Amateur: Review of The Last Avatar by Vishwas Mudagal

I received a paid-for copy of The Last Avatar from Vishwas Mudagal’s marketing team in exchange for an honest review, and would like to thank the author and his team for reaching out to me and giving me a chance to read this book.

I normally don’t read Indian fiction because my first (and understandably last) experience with the genre was when I read Chetan Bhagat’s Five Point Someone. Over time, I‘ve read excerpts from books of Amish and other Indian fantasy authors, and I’ve never been particularly fond of the general writing style. I was in two minds about picking this book up initially. The blurb of The Last Avatar, though, was intriguing and a bit strange. When I saw that it was published by Harper Collins India, I figured, “Why not?”

I also thought the book would be a good point to drop my reservations about Indian fiction, and maybe enjoy the evolving fantasy mythology genre and work that’s available from a growing set of authors. Let’s start with saying, “That definitely did not happen.”

The Last Avatar - Age of Kalki Book 1 - Vishwas Mudagal
Source: Goodreads

Genre: Indian fiction, Fantasy, Mythology

Length: 328 pages


A terrorist organization, the Invisible Hand, has found a leader and financial supporter in the Chinese General, Jian. A plot that was decades in the making has led to attacks all across the world. Cities have crumbled and India is in tumult after the Prime Minister and entire Union Cabinet are wiped out in one of the attacks. There’s only one person who can save India and the world from Jian’s ambition – Kalki. But is the vigilante-hero that India relies on a human being, or is he the tenth avatar of Vishnu as prophesized? And will he be able to save his country and the world, or will he meet his match in Jian and the Invisible Hand?

Overall Rating: 1 out of 10

Plot: 2 out of 10

Characterization: 1 out of 10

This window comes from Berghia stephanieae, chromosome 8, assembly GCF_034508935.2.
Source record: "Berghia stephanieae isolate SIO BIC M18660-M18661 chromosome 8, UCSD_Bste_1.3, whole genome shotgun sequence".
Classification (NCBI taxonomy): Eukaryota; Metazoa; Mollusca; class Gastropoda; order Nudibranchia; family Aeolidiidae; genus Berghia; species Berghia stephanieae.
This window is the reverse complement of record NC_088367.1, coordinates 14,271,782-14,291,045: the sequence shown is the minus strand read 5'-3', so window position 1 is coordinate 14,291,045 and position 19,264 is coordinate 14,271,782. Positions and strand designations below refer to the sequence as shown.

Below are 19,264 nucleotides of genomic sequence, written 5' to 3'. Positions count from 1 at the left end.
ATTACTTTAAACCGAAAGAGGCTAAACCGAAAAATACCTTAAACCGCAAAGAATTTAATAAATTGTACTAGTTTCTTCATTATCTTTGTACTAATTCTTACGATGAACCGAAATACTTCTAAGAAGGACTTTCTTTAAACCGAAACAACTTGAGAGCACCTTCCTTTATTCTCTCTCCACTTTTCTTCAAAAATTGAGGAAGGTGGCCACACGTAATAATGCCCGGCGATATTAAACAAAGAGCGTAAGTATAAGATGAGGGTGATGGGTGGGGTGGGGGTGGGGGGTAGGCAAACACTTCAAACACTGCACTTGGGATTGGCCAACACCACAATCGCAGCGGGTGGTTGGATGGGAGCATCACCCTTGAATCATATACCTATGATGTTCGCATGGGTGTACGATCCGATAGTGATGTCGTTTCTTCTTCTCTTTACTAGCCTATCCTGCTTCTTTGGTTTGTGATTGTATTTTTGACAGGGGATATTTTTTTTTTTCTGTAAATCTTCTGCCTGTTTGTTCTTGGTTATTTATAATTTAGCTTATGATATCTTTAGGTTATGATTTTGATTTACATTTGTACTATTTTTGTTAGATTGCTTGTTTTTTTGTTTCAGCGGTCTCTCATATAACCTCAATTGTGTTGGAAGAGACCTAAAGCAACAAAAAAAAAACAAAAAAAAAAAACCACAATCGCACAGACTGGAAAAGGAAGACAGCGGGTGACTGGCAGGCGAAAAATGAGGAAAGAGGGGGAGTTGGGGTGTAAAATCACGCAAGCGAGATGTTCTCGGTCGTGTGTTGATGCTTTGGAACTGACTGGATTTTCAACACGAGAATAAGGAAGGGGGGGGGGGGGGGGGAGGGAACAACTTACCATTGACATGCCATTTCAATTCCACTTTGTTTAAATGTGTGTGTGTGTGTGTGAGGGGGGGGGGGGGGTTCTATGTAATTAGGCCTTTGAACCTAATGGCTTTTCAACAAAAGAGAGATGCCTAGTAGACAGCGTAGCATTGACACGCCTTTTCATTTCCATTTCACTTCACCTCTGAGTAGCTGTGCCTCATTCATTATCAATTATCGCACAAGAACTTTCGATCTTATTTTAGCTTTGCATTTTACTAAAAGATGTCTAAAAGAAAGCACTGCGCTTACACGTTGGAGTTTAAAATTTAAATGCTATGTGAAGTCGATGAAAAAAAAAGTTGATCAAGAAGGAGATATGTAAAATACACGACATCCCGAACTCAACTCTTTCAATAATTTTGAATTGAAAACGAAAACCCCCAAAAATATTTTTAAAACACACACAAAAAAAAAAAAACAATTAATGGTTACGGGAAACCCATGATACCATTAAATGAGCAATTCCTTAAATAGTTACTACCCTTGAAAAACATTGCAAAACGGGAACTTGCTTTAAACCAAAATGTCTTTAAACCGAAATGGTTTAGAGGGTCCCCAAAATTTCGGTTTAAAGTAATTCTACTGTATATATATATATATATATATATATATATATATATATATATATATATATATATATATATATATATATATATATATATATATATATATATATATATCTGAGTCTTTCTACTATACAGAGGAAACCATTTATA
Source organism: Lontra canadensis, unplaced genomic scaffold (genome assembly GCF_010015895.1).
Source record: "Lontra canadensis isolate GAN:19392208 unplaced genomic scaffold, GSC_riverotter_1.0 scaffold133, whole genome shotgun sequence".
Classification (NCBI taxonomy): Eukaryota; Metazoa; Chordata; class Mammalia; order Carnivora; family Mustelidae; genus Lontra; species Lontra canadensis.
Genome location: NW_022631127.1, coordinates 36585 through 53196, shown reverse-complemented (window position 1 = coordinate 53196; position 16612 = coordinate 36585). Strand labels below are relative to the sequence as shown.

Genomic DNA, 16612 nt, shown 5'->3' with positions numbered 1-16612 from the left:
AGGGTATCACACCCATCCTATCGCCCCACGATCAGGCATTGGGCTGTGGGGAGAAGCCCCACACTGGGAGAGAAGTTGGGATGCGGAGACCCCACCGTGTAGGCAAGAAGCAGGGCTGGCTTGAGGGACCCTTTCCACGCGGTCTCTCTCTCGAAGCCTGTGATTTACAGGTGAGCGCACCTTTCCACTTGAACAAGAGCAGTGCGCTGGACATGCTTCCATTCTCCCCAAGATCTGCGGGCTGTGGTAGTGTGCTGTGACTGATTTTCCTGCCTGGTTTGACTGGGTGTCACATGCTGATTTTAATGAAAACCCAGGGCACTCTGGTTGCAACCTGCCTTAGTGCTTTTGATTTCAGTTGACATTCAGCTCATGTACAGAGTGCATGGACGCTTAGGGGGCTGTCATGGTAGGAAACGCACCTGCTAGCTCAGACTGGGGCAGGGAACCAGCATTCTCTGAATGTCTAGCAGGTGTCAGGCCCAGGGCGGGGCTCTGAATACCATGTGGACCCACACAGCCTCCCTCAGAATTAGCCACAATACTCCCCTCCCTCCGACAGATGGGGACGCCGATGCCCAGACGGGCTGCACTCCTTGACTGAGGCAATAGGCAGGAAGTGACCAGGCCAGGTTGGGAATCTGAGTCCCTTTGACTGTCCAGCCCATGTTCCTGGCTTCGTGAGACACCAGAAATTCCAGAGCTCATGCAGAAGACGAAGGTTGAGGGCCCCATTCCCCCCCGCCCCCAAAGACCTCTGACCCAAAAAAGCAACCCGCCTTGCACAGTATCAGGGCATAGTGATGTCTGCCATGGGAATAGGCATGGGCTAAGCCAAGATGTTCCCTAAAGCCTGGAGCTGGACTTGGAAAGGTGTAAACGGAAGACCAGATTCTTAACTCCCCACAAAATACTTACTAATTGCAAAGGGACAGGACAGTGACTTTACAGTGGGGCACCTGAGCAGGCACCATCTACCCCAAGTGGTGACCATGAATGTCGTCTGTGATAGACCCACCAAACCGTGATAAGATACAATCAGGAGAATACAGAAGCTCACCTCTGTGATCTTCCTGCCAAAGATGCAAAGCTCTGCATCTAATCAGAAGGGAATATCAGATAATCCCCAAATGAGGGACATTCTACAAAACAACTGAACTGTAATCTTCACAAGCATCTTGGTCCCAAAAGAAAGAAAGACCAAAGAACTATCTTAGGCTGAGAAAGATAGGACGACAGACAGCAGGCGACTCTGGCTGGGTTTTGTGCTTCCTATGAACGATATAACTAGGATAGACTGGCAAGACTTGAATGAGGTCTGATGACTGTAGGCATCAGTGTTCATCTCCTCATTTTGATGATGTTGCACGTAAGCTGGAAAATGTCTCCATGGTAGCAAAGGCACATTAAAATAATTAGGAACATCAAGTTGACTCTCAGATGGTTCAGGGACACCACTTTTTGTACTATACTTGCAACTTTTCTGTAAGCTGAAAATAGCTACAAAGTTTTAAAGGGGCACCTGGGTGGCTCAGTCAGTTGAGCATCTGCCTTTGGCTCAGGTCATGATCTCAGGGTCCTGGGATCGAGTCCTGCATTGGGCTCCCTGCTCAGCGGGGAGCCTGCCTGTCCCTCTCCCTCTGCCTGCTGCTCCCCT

Primary Element: 1 out of 10 for its action and suspense

Writing Style: 0.5 out of 10

Part of a Series: Yes; this is Book 1.

Highlighted Takeaway:

The ending… because it allowed the book to finally end, and me to be done with it.

What I Liked:


What I Didn’t Like:

I’m just going to jot down a quick list here.

  1. The writing style – it was terribly amateur in style and needed a lot more work to even get the basic emotion across.
  2. The dialog – inane, unrealistic, and inconsistent.
  3. Narration – the book does not give you any sense of visualization; it just seems to go on and on, failing to evoke any emotion whatsoever.
  4. Story – the story goes on and on about how Kalki is India’s savior but does not offer a single example of what he may have done in the past.
  5. Plot – weak and convenient, and highly unrealistic even for a fantasy.
  6. Characterization – Kalki talks and behaves the same way at ages five, ten, fifteen, and whatever age he’s finally at; all other characters are one-dimensional. You could actually replace one for the other and not notice the difference.
  7. Pandering – random romance scenes that come out of nowhere and serve little purpose, as though added just to titillate (doesn’t succeed in doing so).
  8. So many errors! – syntax errors, grammar errors, incorrect words being used, and lack of continuity such as beards being shaved then reappearing overnight at full length (I mean, seriously?).